milkshake said...

Aldrich baloons cost about $14 for whole bag of 11-inch sized baloons, about 100 of them. A frikkin septa costs more than a baloon.

Hydrogen leaks out because of its great leakibility (the lowest viscosity of all gases). When you use Aldrich 11 inch baloons make sure you double them (like with double condoms - but with a pencil, the eraser-end and two baloons). The idea is that if one ruptures during overnight hydrogenation the stuff does not catch on fire. Incidentally it also leaks a lot less.

labguy said...

Like milkshake says, the trick is to double up the balloon. Even normal party balloons have never burst in my case but don't overfill and always watch out. Pd plus atmospheric oxygen and hydrogen equals water and a big flame. I seen a coworker light himself up like a leaky stove pipe and had some nice patches where his hair used to be...ouch! and you know what, he was in a hurry and didn't evacuate his flask beforehand and back flush with Inert gas.

Daniel Sejer said...

Nice one! I was pretty lucky not to set myself on fire. I agree that double balloons from Aldrich are the way to go. Cheap and good quality. Even party balloons do the trick. Definitely always double or triple balloons. I have had the outer balloon burst very often. Alternatively, you can use a breathing bag. They are really thick and durable. Great for hydrogenations. On the picture you can just make out the bottom of the breathing bag with a B24 tap adaptor attached to it. D!

stephane said...

I always make a suspension of Pd/C in dichloromethane and add it to my substrate solution. Degazed or not, it will never catch fire.
For the filtration part, I always added some celite to my solution. Then you can filtrate to dryness.

Daniel Sejer said...

I realise that some chemists will soak their catalyst in a solvent prior to addition. Obviously a lot is down to personal preference but I do find it overly complicated. If there is any pump/vacuum system in your hood it will take you less than a minute to degas the flask and then you just tip your catalyst in. D!

kirrasoul said...

Forgive what may seem to be a silly question but when I look at the image of your setup I don't really see how it works.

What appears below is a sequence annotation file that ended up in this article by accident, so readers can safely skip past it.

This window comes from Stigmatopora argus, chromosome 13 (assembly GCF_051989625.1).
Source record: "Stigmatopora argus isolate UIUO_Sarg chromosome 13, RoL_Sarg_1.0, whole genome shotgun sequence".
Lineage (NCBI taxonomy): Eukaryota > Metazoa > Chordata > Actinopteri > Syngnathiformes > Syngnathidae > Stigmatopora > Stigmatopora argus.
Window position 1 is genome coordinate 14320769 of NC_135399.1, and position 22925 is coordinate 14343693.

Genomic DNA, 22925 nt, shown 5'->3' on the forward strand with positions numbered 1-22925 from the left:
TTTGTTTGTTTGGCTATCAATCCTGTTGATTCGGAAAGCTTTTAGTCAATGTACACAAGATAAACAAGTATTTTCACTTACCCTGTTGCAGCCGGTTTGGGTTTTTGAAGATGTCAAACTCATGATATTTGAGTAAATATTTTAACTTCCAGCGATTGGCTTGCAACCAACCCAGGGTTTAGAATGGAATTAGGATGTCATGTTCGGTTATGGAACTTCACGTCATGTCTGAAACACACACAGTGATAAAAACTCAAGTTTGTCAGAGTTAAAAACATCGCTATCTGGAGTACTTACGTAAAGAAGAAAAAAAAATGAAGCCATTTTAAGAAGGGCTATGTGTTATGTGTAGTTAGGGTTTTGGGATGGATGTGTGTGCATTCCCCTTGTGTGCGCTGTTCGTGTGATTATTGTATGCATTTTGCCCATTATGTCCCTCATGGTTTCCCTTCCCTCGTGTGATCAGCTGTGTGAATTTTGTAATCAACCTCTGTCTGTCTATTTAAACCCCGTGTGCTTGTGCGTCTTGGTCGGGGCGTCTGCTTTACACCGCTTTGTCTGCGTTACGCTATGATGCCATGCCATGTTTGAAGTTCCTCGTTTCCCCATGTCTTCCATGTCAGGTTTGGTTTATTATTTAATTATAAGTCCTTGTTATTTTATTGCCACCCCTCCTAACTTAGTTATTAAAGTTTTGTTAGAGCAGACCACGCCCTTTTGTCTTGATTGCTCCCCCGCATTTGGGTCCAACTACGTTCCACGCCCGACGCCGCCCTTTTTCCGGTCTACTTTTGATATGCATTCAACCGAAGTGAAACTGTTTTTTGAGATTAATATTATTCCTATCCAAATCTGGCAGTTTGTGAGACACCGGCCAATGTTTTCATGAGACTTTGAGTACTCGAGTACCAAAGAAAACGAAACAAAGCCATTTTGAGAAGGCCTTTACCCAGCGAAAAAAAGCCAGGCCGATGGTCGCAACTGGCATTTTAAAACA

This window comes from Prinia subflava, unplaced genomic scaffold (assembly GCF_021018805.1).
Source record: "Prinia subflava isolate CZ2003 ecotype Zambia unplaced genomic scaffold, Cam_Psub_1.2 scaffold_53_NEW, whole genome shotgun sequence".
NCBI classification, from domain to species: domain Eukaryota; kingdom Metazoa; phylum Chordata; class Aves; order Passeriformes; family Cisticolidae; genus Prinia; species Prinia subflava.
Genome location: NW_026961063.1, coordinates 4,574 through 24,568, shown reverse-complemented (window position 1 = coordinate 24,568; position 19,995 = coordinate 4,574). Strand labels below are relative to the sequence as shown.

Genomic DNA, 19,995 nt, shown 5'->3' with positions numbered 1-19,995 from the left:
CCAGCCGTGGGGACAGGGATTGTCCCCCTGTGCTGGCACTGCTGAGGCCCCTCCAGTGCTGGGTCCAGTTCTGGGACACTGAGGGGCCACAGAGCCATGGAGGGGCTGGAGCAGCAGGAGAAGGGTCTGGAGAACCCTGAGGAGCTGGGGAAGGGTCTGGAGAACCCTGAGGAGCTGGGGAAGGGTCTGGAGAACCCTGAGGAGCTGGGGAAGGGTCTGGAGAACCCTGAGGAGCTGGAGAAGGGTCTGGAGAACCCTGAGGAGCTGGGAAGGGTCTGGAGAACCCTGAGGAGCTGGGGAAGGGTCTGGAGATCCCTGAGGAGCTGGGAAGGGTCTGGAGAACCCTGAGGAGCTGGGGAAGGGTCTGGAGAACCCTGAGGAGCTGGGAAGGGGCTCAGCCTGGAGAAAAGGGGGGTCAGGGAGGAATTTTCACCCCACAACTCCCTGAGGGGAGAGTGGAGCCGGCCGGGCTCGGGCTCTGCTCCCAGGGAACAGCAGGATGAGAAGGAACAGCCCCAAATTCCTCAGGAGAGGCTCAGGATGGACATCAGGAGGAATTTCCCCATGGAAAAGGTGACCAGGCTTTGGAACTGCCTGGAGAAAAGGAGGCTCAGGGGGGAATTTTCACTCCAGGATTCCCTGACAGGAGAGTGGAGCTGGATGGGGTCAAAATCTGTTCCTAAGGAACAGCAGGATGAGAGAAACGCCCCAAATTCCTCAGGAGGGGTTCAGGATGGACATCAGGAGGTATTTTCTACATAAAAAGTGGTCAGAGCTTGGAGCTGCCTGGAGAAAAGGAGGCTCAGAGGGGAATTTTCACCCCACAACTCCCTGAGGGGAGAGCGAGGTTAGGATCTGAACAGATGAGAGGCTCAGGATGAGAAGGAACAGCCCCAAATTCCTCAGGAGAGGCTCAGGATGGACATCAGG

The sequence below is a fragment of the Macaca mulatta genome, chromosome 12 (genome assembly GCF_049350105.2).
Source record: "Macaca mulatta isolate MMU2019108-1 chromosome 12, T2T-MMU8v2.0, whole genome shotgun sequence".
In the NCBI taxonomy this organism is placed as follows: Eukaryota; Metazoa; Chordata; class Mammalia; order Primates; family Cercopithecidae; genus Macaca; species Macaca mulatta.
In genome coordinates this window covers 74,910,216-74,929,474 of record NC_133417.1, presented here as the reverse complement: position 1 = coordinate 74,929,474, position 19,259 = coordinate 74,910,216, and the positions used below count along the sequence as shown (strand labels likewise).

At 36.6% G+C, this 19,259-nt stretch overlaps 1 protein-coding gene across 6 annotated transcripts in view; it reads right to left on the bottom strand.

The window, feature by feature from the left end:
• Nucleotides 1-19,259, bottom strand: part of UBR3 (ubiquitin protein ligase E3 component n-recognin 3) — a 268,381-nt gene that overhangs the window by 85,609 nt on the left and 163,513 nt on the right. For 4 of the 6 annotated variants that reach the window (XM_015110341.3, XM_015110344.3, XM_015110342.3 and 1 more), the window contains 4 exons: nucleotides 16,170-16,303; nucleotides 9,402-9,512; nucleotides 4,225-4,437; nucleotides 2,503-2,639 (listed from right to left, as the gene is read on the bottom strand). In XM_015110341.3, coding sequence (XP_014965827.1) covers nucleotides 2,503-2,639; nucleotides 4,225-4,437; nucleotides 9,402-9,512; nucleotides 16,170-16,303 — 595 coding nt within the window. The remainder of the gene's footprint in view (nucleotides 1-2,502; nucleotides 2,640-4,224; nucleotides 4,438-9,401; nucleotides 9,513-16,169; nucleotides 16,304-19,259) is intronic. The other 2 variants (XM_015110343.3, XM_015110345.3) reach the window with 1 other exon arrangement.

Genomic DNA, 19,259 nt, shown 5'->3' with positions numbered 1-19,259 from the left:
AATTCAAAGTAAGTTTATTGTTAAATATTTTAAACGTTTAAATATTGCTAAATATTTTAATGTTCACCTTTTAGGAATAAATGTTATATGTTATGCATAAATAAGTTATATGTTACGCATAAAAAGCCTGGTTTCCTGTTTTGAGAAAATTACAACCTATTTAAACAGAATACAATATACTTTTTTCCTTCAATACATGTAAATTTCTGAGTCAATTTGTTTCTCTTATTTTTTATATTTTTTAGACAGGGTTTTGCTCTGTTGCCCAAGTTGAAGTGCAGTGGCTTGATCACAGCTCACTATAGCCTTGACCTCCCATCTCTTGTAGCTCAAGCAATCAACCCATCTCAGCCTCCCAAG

While I can see how the flushing with nitrogen works I can't figure out how you get the catalyst in there without opening the flask to the atmosphere?

Could you please explain.

Daniel Sejer said...

That is a perfectly reasonable question. I do open the system to the atmosphere, tip in the catalyst, seal the system again and repeat the nitrogen flushing before switching to hydrogen. D!

kirrasoul said...

Cheers for that. Soon will be my first hydrogenation in a couple of years and I thought it would be a good idea to brush up. I am not confident in asking my lab mates since they seem to have a small fire everytime they do that reaction.

Anonymous said...

I did a small scale hydrogenation with palladium oxide and methanol. My reaction flask was covered with Argon, but still I could see the sparks, fartunately it didn't catch fire..no hydrogen was there..of course.. can anybody tell me what is the theory behind the sparks?

thank you.

Xing said...

For my hydrogenations with Pd/C i never had any fires happen, and neither the other members of our workgroup, as far as I know.
However, if you filter the catalyst off using a filter paper you should never just put the filter paper in the normal trash bag. We had at least two trash fires started that way :p
I keep a bottle filled partly with water for the Pd/c and Pt remains of my reactions.

Anonymous said...

You can now do catalytic hydrogenation risk free - pre packed catalyst cartridges so no addtition/filtration, hydrogen generated from H20 so no cylinders, compound in and reduced compund out - check this http://www.thalesnano.com/products/h-cube

Daniel Sejer said...

H-Cube = great and incredibly expensive. But if I had the money I would get one. Until that happens I (and most other academic researchers) are stuck with the balloon method. D!

Anonymous said...

I haven't run a hydrogenation in awhile but my solution to fires is to dissolve/slurry the substrate in the solvent. Then simply sparge the solution with a nitrogen line. It degasses the solution and expels all oxygen from the flask. Dry catalyst can be poured in (remember the nitrogen must be sparging and not just blowing around above the solution or it will blow the dry catalyst out of the flask)